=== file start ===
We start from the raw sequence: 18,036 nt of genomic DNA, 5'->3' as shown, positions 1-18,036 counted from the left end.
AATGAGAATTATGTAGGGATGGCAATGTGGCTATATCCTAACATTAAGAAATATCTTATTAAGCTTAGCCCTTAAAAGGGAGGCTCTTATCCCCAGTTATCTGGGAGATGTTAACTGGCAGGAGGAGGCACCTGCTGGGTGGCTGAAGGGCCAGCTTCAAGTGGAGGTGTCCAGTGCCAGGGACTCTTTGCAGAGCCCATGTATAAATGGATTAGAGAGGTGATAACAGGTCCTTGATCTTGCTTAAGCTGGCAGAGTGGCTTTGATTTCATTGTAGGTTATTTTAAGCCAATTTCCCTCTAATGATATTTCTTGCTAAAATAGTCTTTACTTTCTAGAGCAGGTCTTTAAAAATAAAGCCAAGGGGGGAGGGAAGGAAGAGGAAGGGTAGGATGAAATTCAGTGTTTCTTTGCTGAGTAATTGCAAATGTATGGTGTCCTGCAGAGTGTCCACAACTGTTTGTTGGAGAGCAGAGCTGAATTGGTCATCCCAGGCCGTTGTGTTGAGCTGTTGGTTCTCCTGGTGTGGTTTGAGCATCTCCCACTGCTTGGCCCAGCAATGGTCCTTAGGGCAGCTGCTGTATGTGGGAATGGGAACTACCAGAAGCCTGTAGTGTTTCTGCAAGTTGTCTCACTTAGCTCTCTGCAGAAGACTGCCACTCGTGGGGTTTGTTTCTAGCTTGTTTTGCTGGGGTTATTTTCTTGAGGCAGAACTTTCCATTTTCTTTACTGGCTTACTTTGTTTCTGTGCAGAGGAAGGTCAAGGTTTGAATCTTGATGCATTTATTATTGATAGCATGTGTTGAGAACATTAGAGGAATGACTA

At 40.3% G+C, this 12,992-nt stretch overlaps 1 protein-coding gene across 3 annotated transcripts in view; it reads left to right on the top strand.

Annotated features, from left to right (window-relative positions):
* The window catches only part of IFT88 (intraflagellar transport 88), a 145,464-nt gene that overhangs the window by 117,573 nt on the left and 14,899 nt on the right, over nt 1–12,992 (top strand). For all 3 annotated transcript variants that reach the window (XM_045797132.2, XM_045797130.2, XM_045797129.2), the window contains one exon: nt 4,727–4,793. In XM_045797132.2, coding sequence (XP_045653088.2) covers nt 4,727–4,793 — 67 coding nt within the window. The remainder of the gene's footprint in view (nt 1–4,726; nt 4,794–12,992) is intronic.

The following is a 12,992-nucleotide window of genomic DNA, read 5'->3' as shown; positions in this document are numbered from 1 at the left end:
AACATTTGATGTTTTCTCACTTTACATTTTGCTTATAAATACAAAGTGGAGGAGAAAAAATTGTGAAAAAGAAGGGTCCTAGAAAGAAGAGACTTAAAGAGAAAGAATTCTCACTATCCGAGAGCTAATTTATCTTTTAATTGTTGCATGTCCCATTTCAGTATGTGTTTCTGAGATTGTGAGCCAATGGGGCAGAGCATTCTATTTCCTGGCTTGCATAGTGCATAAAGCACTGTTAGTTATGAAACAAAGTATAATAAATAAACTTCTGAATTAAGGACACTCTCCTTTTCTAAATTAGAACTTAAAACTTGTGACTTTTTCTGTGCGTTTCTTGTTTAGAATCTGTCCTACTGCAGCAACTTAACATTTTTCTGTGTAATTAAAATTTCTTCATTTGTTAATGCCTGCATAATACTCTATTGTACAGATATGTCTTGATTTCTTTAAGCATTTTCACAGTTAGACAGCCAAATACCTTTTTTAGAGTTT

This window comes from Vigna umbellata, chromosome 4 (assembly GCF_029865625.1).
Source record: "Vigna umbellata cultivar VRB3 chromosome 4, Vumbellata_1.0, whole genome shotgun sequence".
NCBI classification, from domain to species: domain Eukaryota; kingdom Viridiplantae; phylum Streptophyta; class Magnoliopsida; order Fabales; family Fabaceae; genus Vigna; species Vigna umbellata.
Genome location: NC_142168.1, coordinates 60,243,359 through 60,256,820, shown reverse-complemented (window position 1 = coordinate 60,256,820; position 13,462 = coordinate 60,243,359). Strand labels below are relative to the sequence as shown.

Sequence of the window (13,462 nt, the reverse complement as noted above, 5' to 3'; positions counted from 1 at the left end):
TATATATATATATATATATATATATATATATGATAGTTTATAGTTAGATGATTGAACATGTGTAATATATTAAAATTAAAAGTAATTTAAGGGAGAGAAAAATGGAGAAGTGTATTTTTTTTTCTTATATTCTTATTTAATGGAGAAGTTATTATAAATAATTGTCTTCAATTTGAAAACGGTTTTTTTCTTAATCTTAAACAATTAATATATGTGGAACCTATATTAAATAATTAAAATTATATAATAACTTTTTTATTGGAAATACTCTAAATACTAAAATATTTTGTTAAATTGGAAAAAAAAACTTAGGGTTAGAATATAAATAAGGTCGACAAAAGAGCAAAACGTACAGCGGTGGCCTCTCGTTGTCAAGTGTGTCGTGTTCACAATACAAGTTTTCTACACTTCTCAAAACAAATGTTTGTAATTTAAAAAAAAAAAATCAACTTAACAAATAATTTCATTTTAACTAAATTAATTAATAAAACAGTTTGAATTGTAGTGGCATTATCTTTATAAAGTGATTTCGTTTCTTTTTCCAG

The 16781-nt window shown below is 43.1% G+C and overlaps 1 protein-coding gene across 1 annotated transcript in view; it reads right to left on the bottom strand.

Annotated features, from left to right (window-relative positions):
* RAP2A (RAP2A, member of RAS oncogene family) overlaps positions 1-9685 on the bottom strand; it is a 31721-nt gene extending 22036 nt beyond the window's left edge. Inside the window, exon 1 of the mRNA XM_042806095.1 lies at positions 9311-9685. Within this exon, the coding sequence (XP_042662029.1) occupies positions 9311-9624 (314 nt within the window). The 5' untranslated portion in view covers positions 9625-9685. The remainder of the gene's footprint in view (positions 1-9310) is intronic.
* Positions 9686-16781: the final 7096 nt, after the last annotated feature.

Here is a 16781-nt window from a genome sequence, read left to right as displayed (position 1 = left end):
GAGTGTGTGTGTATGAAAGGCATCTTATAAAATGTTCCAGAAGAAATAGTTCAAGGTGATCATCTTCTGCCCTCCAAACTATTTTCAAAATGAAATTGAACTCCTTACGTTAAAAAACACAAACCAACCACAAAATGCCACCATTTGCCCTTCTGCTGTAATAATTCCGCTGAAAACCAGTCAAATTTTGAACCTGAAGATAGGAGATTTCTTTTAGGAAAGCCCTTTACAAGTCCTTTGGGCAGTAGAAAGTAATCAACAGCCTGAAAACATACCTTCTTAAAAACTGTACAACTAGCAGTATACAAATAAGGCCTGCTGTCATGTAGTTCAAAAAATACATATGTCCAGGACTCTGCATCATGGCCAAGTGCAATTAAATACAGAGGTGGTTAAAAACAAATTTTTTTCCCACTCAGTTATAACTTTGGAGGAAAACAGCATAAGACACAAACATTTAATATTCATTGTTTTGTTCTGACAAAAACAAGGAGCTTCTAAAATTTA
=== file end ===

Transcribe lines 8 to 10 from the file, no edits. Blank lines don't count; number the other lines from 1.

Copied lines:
This window comes from Vigna umbellata, chromosome 4 (assembly GCF_029865625.1).
Source record: "Vigna umbellata cultivar VRB3 chromosome 4, Vumbellata_1.0, whole genome shotgun sequence".
NCBI classification, from domain to species: domain Eukaryota; kingdom Viridiplantae; phylum Streptophyta; class Magnoliopsida; order Fabales; family Fabaceae; genus Vigna; species Vigna umbellata.